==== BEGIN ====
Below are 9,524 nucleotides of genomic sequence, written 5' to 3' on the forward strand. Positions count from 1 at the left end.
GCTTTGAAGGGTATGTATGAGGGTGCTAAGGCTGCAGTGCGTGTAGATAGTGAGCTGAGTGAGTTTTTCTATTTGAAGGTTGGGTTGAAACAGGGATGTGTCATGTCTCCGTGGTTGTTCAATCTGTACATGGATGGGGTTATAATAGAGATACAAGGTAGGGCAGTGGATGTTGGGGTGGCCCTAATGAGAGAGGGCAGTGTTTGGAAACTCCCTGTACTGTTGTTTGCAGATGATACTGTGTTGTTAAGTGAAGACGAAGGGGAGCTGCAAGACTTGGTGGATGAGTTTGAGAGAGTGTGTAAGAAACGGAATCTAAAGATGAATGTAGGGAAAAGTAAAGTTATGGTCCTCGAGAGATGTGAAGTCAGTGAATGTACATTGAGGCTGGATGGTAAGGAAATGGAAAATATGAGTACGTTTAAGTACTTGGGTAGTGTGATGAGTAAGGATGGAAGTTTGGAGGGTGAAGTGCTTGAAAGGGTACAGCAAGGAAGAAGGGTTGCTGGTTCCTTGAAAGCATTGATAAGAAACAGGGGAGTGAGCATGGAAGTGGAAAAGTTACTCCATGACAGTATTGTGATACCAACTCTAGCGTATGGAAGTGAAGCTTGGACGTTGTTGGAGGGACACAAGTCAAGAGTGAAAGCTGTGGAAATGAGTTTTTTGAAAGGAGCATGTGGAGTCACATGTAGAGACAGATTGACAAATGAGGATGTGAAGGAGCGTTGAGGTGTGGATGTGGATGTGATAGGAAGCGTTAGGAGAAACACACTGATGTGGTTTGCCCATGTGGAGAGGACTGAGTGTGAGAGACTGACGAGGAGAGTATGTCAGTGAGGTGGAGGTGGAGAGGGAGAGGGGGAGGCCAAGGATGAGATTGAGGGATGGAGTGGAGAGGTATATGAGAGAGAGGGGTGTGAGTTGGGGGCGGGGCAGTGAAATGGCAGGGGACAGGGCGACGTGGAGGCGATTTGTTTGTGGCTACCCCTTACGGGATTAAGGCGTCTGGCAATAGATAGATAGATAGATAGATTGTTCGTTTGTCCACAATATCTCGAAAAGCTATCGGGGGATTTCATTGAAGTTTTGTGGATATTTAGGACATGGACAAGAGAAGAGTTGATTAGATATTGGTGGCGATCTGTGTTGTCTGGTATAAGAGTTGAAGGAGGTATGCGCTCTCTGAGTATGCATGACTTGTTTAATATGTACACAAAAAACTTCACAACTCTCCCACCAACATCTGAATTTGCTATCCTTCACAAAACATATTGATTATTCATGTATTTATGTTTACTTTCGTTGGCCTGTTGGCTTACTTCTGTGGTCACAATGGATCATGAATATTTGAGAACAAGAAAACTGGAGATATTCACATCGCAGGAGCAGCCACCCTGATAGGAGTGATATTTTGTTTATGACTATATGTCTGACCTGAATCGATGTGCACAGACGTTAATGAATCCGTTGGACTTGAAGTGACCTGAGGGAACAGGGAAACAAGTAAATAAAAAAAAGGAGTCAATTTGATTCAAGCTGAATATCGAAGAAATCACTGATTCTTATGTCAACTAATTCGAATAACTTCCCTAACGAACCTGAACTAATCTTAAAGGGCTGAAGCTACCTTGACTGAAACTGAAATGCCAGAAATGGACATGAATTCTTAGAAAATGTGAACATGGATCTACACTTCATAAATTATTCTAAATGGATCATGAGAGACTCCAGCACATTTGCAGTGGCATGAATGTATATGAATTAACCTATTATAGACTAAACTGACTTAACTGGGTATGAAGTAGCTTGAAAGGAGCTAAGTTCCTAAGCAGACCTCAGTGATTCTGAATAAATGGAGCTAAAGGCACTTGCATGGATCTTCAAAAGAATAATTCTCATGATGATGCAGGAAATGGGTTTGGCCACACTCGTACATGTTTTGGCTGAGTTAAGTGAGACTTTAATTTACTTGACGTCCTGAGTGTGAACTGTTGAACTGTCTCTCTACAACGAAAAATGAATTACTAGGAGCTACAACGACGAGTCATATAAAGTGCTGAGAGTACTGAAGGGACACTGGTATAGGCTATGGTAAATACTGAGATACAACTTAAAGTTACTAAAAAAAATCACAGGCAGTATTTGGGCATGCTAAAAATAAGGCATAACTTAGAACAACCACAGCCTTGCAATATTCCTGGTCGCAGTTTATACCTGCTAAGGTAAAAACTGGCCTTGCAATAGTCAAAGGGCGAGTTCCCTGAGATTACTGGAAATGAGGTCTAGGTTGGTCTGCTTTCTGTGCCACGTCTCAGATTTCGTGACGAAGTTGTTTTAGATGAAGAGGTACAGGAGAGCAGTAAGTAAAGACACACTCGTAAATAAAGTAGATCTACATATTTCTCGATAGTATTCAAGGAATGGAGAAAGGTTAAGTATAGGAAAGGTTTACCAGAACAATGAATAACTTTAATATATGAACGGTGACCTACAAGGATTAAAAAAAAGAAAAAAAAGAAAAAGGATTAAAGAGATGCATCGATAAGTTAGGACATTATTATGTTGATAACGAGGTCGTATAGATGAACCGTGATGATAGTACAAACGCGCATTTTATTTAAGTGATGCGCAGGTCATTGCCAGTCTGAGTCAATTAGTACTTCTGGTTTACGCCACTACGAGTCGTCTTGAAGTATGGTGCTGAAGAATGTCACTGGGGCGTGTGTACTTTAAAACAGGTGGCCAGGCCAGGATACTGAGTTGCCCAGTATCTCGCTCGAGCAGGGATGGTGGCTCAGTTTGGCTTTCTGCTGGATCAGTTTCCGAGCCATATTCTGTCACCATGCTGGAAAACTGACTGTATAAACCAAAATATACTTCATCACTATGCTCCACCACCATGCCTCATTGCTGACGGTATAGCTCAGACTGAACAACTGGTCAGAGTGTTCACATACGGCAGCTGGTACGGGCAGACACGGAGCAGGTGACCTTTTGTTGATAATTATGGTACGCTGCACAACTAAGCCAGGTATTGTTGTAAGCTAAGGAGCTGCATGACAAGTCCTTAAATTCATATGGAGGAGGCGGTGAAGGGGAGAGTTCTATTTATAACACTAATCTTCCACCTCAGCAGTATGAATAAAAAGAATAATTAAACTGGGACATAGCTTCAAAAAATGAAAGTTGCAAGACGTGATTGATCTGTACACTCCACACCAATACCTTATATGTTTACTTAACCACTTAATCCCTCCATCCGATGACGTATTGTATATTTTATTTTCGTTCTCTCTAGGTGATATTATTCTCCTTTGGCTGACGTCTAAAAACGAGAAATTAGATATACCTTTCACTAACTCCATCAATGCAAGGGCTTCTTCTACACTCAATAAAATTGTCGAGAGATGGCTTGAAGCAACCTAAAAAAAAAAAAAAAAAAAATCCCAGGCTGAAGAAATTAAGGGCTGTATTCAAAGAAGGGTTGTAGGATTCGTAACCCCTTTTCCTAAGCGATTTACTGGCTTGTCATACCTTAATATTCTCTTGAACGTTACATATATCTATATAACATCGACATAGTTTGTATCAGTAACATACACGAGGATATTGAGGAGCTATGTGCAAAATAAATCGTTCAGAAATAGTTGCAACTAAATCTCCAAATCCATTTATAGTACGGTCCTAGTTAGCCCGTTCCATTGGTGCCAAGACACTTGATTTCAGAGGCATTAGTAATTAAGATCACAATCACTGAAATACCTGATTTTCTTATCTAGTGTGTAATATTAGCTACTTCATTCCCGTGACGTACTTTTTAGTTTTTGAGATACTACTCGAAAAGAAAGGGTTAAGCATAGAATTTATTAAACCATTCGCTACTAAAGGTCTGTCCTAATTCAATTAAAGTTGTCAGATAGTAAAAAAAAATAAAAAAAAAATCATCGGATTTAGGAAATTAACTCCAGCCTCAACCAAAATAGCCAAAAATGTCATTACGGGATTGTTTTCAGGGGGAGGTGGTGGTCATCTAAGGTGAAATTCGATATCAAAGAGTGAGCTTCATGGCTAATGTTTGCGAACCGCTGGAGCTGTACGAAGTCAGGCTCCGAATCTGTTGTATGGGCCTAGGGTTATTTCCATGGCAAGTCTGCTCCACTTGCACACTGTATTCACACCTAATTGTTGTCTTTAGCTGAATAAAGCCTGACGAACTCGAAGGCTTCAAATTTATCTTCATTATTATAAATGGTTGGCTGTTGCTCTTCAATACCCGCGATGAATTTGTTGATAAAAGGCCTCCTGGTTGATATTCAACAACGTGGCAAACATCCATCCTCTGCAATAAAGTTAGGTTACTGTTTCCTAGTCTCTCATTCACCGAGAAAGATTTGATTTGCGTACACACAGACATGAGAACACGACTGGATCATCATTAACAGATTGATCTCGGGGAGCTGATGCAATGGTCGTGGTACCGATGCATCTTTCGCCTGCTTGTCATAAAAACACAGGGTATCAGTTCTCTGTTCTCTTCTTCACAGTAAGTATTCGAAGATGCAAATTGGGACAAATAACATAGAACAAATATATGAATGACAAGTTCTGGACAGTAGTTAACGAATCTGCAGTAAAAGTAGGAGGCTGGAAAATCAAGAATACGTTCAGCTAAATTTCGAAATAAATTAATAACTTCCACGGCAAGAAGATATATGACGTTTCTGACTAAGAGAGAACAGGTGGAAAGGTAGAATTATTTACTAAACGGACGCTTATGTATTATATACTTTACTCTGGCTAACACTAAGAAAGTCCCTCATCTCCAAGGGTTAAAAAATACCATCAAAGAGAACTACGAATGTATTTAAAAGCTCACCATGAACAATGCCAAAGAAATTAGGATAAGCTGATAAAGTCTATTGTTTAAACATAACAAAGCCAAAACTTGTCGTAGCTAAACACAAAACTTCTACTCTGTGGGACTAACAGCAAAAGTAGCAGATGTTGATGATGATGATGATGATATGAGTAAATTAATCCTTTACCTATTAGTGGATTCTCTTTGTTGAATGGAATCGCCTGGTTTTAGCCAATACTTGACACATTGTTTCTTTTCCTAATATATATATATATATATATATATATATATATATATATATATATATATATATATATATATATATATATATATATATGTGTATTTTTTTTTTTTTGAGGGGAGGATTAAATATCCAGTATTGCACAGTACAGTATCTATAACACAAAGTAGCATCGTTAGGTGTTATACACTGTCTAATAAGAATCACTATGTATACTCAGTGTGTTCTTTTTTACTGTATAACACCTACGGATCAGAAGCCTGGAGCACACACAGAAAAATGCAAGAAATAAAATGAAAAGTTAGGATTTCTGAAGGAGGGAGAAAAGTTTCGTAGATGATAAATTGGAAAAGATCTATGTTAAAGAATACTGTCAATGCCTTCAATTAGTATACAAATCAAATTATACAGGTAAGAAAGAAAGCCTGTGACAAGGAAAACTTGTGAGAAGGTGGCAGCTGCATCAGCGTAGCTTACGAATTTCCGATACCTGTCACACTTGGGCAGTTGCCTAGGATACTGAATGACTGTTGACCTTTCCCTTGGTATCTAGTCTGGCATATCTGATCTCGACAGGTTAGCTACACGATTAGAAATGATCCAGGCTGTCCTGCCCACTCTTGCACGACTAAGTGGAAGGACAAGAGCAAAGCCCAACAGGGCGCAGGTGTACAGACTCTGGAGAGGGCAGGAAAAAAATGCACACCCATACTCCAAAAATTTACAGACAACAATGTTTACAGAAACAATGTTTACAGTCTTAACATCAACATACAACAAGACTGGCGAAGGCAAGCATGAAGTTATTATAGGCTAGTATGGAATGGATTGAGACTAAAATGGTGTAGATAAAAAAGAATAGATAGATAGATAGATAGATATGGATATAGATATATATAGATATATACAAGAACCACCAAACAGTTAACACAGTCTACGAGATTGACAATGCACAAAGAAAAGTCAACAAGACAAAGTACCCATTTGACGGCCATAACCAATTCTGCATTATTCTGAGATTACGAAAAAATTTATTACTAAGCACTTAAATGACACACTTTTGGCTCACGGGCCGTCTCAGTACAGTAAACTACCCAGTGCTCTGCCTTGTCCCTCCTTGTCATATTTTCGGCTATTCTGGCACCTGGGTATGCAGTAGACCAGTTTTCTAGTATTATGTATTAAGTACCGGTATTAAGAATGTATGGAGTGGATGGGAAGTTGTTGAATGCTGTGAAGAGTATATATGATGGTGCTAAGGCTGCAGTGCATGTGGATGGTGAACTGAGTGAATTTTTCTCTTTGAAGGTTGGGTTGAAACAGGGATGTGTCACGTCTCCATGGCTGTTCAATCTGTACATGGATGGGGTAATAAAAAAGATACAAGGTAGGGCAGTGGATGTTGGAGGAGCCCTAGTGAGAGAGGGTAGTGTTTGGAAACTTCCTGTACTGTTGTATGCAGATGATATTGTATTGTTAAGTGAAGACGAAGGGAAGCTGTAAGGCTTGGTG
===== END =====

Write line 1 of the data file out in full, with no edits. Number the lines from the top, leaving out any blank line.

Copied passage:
Below are 9,524 nucleotides of genomic sequence, written 5' to 3' on the forward strand. Positions count from 1 at the left end.